The scan operation is much simpler. The above table has 13500 pages, the first page contributes 0.003125, and each of the remaining 13499 pages contributes 1/1350 for a total IO of 10.002384.





The CPU for each additional row is 0.0000011. Note that this value is smaller than the successive page cost by a factor 673. The typical table might have 50-200 rows per page. What this means is that the full cost of a scan is largely in the IO portion. A very narrow index, 4 byte key + 4 byte cluster key could have 579 rows per page, but this is likely an extreme case.

The net result of the SQL Server cost model is that the execution plan at DOP 1 shifts from an Index Seek + Key Lookup to a Scan when the number of rows requiring a key lookup is about 31.6% the number of pages. Alternatively, the model has a Key Lookup as approximately equal in cost to scanning 3.16 pages. The shift point comes sooner at higher DOP.

The assumption of disk IO was reasonably valid in the very long ago past, when system memory was tens of MB's. It was not really so at tens of GB's. For a long time now, most properly tuned SQL environments operate with active data largely in memory. The cost model of execution plan operations for data in memory is very different. Even when there is IO, now that data is on flash storage, the random versus sequential IO characteristics are no longer particularly important.

Actual Cost Structure for Data in Buffer Cache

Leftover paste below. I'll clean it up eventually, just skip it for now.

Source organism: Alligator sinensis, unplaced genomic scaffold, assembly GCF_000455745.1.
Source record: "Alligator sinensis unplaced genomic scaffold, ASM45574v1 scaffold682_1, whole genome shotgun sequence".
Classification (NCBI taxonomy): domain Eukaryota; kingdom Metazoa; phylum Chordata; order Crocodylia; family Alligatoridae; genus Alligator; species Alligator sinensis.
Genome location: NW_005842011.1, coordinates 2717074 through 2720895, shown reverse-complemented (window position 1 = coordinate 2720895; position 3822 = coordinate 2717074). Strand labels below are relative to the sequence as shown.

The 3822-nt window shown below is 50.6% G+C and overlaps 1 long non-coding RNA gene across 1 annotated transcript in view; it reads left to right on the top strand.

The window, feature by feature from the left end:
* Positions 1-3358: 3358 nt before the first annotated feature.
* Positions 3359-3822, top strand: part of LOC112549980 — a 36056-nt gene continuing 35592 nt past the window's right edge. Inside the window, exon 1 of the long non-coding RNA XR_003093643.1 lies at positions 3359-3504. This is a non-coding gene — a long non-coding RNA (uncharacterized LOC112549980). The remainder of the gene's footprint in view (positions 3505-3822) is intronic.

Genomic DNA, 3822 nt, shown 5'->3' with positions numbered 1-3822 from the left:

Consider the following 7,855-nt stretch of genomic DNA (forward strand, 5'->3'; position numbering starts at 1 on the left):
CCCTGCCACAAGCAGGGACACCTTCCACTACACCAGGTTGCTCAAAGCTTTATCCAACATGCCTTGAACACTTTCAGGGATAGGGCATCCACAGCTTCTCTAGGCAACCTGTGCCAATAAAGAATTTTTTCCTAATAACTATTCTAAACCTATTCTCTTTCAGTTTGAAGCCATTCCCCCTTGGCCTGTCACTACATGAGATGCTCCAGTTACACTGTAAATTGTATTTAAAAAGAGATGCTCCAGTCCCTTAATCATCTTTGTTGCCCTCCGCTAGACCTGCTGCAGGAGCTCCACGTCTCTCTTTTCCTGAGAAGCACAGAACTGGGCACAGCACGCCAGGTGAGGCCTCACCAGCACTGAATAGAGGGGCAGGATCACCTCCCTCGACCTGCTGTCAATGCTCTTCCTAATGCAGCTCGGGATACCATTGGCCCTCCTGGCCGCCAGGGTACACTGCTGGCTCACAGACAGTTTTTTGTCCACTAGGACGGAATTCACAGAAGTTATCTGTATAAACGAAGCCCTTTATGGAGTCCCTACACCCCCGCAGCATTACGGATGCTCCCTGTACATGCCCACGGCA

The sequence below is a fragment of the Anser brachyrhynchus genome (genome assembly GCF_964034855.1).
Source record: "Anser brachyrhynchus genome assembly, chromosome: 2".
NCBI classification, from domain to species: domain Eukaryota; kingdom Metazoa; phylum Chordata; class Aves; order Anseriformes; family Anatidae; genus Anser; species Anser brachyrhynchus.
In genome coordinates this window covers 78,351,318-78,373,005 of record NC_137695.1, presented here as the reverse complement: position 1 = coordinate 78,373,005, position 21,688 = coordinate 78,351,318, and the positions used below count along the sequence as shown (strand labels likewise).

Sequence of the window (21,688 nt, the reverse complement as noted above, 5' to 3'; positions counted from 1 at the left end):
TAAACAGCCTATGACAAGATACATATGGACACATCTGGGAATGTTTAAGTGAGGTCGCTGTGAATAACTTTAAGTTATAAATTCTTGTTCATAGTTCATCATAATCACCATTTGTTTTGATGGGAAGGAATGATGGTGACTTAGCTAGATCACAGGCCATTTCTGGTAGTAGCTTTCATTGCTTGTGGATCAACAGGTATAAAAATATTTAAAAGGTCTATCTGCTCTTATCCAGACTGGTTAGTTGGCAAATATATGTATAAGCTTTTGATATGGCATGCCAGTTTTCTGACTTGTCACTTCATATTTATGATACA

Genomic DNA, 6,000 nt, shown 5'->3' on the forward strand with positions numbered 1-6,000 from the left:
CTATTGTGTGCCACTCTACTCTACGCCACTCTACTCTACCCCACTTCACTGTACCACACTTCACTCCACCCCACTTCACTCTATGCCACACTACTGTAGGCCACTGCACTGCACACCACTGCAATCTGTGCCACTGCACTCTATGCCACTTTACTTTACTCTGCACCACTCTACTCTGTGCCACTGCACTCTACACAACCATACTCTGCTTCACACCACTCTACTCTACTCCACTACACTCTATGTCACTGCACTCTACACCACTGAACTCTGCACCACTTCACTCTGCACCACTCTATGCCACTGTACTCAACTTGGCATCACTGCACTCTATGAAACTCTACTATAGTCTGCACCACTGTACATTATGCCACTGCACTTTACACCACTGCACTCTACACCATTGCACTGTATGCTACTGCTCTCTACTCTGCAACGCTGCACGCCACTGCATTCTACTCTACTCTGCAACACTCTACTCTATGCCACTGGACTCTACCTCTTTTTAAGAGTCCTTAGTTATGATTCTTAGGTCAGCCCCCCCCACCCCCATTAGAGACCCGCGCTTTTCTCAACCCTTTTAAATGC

This is potentially an overly complicated topic. However, consider that the objective for the cost model is to determine the best data access method and join order. We do not need to have a complete model for every aspect of query execution. In particular, we need not be concerned with the cost of logic that must be processed regardless of the execution plan unless the number of executions necessary is impacted.

Variabilities in query cost include the lock level, from Row, Page, Table and NOLOCK. Consider when SQL Server default changes from row to table lock. This was possibly the reason for the anomaly in versions 7 and 2000 for the very high cost assigned to the first page of a scan. The higher isolation levels beyond Read Committed also have high cost, for which scans should be avoided as much as possible.

The contents of the processor cache is a factor. Operations that work on a set of data that fits within the L2 will have very low cost for each subsequent operation. Note that for a substantial period from 2010 to 2016, Intel held the L2 cache fixed at 256K. The Intel Xeon Scalable processors, however, have 1M L2. Also, the Meltdown and Spectre vulnerabilities were patched with fixes that appear to flush L1 (and L2?) caches at certain points?